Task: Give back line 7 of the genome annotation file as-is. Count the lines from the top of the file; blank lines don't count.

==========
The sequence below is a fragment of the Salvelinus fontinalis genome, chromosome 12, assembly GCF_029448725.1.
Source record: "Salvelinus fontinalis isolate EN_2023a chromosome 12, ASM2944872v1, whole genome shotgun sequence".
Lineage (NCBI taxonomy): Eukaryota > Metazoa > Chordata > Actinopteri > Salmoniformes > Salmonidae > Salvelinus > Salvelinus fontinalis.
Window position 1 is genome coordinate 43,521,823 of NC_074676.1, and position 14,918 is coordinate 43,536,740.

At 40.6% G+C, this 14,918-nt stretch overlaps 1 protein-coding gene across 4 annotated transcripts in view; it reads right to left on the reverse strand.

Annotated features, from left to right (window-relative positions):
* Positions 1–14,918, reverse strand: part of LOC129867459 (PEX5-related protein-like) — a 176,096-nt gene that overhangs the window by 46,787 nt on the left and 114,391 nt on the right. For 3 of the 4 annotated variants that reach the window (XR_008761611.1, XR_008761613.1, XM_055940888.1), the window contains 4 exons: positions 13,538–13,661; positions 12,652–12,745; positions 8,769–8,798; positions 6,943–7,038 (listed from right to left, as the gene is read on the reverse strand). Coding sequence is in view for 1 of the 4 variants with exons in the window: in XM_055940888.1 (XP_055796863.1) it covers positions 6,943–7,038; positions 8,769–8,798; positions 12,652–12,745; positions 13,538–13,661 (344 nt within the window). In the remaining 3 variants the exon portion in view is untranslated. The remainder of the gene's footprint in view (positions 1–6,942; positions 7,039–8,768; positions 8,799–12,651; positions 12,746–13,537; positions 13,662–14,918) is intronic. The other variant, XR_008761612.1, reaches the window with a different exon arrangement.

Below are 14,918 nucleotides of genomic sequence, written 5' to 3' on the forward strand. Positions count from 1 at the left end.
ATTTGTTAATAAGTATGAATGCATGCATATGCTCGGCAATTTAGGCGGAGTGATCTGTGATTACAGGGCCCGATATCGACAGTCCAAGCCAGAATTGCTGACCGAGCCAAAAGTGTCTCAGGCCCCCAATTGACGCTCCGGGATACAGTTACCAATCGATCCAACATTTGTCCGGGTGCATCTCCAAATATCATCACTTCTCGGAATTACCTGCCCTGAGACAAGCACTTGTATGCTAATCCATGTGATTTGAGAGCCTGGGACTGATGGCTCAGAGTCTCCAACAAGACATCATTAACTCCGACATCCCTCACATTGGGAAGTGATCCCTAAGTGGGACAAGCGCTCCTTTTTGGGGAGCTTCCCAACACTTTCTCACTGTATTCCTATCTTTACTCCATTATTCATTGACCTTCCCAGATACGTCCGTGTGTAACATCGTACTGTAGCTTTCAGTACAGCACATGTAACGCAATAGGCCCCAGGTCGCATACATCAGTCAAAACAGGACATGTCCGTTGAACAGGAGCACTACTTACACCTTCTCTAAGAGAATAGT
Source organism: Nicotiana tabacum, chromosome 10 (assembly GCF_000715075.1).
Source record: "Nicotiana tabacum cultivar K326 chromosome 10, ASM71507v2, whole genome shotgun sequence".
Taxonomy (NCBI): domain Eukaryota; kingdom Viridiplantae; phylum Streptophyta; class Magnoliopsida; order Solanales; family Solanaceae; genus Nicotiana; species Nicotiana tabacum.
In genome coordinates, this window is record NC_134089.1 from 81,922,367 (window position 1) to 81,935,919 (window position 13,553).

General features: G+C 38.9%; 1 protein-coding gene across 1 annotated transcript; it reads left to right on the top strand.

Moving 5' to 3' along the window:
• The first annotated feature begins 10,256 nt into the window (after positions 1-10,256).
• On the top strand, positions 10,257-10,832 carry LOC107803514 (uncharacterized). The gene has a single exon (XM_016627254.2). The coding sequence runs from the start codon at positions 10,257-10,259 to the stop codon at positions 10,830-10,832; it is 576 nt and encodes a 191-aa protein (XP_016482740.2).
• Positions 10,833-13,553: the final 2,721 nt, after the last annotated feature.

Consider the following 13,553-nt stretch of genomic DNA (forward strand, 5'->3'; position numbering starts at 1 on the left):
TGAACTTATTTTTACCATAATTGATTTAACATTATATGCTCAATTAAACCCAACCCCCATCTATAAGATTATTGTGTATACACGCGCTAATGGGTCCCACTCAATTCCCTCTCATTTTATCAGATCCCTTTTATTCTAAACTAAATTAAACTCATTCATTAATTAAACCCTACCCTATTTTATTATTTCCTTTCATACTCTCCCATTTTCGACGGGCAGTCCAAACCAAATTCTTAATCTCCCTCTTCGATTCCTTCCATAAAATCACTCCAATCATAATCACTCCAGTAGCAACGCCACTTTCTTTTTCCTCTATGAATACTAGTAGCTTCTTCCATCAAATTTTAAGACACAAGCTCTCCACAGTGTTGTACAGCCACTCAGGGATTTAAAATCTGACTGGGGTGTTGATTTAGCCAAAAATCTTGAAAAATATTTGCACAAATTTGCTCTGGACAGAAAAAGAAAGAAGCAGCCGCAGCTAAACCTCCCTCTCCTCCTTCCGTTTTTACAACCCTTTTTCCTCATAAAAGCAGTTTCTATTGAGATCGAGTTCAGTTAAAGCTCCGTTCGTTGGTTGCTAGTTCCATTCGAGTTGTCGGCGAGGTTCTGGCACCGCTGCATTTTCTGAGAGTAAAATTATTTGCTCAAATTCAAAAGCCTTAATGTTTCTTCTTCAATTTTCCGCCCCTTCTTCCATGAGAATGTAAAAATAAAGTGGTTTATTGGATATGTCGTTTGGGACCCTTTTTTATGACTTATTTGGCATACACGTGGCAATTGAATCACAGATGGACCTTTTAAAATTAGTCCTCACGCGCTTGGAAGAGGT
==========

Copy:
* Positions 1–14,918, reverse strand: part of LOC129867459 (PEX5-related protein-like) — a 176,096-nt gene that overhangs the window by 46,787 nt on the left and 114,391 nt on the right. For 3 of the 4 annotated variants that reach the window (XR_008761611.1, XR_008761613.1, XM_055940888.1), the window contains 4 exons: positions 13,538–13,661; positions 12,652–12,745; positions 8,769–8,798; positions 6,943–7,038 (listed from right to left, as the gene is read on the reverse strand). Coding sequence is in view for 1 of the 4 variants with exons in the window: in XM_055940888.1 (XP_055796863.1) it covers positions 6,943–7,038; positions 8,769–8,798; positions 12,652–12,745; positions 13,538–13,661 (344 nt within the window). In the remaining 3 variants the exon portion in view is untranslated. The remainder of the gene's footprint in view (positions 1–6,942; positions 7,039–8,768; positions 8,799–12,651; positions 12,746–13,537; positions 13,662–14,918) is intronic. The other variant, XR_008761612.1, reaches the window with a different exon arrangement.